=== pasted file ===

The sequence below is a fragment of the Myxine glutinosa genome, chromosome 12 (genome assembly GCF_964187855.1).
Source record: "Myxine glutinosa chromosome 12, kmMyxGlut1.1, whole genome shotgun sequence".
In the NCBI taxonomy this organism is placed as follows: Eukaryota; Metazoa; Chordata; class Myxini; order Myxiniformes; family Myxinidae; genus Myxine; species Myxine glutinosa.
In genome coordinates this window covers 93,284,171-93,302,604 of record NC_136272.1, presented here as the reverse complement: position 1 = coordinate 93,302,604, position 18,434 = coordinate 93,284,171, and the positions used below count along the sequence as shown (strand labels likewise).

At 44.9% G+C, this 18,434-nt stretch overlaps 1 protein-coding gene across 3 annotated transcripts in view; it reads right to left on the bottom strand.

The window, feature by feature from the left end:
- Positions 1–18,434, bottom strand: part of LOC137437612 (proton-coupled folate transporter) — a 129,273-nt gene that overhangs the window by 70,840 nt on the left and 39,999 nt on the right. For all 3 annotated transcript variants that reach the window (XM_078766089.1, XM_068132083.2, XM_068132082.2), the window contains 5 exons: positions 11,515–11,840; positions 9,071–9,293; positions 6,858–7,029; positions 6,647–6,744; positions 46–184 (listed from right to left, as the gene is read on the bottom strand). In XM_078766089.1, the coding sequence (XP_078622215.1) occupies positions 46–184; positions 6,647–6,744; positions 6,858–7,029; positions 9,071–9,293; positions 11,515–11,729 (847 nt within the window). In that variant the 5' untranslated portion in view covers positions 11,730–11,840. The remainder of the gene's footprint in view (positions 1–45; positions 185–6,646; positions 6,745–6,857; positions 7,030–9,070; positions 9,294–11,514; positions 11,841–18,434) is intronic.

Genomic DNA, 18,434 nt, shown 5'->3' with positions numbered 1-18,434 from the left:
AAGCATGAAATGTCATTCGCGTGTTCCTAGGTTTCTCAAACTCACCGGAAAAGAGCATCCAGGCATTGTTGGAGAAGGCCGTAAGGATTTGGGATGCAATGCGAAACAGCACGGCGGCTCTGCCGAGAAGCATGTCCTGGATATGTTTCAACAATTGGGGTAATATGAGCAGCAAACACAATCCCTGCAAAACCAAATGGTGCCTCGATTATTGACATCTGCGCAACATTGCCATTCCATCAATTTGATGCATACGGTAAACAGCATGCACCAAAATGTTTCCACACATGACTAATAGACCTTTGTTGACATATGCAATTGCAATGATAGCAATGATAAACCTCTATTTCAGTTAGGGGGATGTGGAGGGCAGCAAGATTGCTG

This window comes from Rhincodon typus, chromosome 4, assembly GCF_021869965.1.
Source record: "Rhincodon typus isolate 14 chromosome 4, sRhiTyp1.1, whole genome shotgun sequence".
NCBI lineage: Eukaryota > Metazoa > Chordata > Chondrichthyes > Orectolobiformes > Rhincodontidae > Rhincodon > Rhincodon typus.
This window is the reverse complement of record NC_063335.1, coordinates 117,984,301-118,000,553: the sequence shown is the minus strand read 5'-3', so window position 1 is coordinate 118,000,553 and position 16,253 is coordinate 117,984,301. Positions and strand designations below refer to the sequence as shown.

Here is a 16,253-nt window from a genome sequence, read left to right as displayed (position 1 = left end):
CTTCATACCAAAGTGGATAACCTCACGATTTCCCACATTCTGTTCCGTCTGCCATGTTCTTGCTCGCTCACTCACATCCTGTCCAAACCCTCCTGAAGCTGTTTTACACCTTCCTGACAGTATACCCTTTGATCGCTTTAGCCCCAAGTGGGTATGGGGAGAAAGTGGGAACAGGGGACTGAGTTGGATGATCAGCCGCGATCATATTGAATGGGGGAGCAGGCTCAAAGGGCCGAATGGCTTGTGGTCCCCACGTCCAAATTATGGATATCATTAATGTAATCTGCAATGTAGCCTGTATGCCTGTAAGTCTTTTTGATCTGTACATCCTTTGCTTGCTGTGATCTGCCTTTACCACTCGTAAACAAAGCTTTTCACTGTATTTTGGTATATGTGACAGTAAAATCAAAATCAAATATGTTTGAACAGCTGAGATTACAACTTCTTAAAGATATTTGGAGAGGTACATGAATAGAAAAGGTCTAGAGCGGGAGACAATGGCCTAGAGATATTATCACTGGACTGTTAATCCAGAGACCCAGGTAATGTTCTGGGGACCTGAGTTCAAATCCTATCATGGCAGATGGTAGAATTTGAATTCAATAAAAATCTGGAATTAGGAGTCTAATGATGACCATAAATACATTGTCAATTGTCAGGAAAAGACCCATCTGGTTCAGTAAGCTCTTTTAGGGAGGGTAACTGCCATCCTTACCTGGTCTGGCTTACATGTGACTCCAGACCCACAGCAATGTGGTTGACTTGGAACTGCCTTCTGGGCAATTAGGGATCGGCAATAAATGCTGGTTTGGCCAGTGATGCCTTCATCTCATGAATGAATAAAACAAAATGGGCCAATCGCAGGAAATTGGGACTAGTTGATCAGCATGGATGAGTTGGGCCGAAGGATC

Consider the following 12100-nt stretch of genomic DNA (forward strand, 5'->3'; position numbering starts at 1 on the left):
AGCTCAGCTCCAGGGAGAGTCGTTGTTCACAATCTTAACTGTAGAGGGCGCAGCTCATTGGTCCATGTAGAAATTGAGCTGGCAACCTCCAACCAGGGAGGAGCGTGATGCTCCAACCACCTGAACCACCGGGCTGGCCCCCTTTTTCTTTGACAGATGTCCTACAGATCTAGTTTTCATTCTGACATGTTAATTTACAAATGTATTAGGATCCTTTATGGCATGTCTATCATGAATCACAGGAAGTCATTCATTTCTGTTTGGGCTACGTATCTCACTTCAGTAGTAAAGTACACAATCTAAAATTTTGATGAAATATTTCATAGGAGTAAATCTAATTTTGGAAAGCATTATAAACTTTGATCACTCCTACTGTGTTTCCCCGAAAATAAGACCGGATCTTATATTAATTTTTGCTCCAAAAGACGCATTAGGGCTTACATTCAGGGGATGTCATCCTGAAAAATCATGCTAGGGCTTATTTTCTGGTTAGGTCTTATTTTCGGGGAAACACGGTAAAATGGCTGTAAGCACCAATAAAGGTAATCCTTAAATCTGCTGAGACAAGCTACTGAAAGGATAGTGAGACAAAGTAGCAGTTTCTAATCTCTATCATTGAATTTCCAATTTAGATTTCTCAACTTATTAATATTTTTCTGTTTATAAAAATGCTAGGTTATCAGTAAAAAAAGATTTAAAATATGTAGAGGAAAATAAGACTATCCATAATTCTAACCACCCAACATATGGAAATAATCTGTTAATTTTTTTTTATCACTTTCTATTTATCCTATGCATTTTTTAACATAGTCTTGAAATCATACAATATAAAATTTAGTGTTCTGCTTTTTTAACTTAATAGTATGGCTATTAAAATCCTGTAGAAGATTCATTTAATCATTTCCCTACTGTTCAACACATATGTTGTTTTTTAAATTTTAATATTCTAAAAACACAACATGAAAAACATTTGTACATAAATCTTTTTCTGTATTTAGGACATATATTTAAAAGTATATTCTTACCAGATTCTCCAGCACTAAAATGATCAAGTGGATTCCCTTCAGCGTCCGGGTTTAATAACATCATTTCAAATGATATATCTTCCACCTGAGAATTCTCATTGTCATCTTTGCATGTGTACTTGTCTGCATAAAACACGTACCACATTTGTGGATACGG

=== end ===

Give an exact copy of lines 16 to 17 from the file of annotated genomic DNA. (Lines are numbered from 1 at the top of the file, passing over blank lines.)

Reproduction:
Consider the following 12100-nt stretch of genomic DNA (forward strand, 5'->3'; position numbering starts at 1 on the left):
AGCTCAGCTCCAGGGAGAGTCGTTGTTCACAATCTTAACTGTAGAGGGCGCAGCTCATTGGTCCATGTAGAAATTGAGCTGGCAACCTCCAACCAGGGAGGAGCGTGATGCTCCAACCACCTGAACCACCGGGCTGGCCCCCTTTTTCTTTGACAGATGTCCTACAGATCTAGTTTTCATTCTGACATGTTAATTTACAAATGTATTAGGATCCTTTATGGCATGTCTATCATGAATCACAGGAAGTCATTCATTTCTGTTTGGGCTACGTATCTCACTTCAGTAGTAAAGTACACAATCTAAAATTTTGATGAAATATTTCATAGGAGTAAATCTAATTTTGGAAAGCATTATAAACTTTGATCACTCCTACTGTGTTTCCCCGAAAATAAGACCGGATCTTATATTAATTTTTGCTCCAAAAGACGCATTAGGGCTTACATTCAGGGGATGTCATCCTGAAAAATCATGCTAGGGCTTATTTTCTGGTTAGGTCTTATTTTCGGGGAAACACGGTAAAATGGCTGTAAGCACCAATAAAGGTAATCCTTAAATCTGCTGAGACAAGCTACTGAAAGGATAGTGAGACAAAGTAGCAGTTTCTAATCTCTATCATTGAATTTCCAATTTAGATTTCTCAACTTATTAATATTTTTCTGTTTATAAAAATGCTAGGTTATCAGTAAAAAAAGATTTAAAATATGTAGAGGAAAATAAGACTATCCATAATTCTAACCACCCAACATATGGAAATAATCTGTTAATTTTTTTTTATCACTTTCTATTTATCCTATGCATTTTTTAACATAGTCTTGAAATCATACAATATAAAATTTAGTGTTCTGCTTTTTTAACTTAATAGTATGGCTATTAAAATCCTGTAGAAGATTCATTTAATCATTTCCCTACTGTTCAACACATATGTTGTTTTTTAAATTTTAATATTCTAAAAACACAACATGAAAAACATTTGTACATAAATCTTTTTCTGTATTTAGGACATATATTTAAAAGTATATTCTTACCAGATTCTCCAGCACTAAAATGATCAAGTGGATTCCCTTCAGCGTCCGGGTTTAATAACATCATTTCAAATGATATATCTTCCACCTGAGAATTCTCATTGTCATCTTTGCATGTGTACTTGTCTGCATAAAACACGTACCACATTTGTGGATACGG